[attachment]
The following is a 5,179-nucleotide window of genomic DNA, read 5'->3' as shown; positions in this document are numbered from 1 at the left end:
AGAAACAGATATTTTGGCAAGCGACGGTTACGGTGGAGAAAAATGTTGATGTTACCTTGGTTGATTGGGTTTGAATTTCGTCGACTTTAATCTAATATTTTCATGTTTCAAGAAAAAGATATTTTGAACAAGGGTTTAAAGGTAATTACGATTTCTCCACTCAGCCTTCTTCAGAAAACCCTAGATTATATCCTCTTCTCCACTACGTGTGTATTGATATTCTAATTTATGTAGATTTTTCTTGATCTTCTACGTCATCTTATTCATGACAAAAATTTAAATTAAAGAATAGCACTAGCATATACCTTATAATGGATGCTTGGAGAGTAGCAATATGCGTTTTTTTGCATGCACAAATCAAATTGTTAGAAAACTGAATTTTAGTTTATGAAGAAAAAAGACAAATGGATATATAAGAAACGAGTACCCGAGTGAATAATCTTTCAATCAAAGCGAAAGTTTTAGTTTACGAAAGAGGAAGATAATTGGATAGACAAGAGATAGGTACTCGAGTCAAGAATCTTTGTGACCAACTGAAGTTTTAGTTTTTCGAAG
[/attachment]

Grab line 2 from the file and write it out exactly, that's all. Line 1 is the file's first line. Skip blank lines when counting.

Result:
AGAAACAGATATTTTGGCAAGCGACGGTTACGGTGGAGAAAAATGTTGATGTTACCTTGGTTGATTGGGTTTGAATTTCGTCGACTTTAATCTAATATTTTCATGTTTCAAGAAAAAGATATTTTGAACAAGGGTTTAAAGGTAATTACGATTTCTCCACTCAGCCTTCTTCAGAAAACCCTAGATTATATCCTCTTCTCCACTACGTGTGTATTGATATTCTAATTTATGTAGATTTTTCTTGATCTTCTACGTCATCTTATTCATGACAAAAATTTAAATTAAAGAATAGCACTAGCATATACCTTATAATGGATGCTTGGAGAGTAGCAATATGCGTTTTTTTGCATGCACAAATCAAATTGTTAGAAAACTGAATTTTAGTTTATGAAGAAAAAAGACAAATGGATATATAAGAAACGAGTACCCGAGTGAATAATCTTTCAATCAAAGCGAAAGTTTTAGTTTACGAAAGAGGAAGATAATTGGATAGACAAGAGATAGGTACTCGAGTCAAGAATCTTTGTGACCAACTGAAGTTTTAGTTTTTCGAAG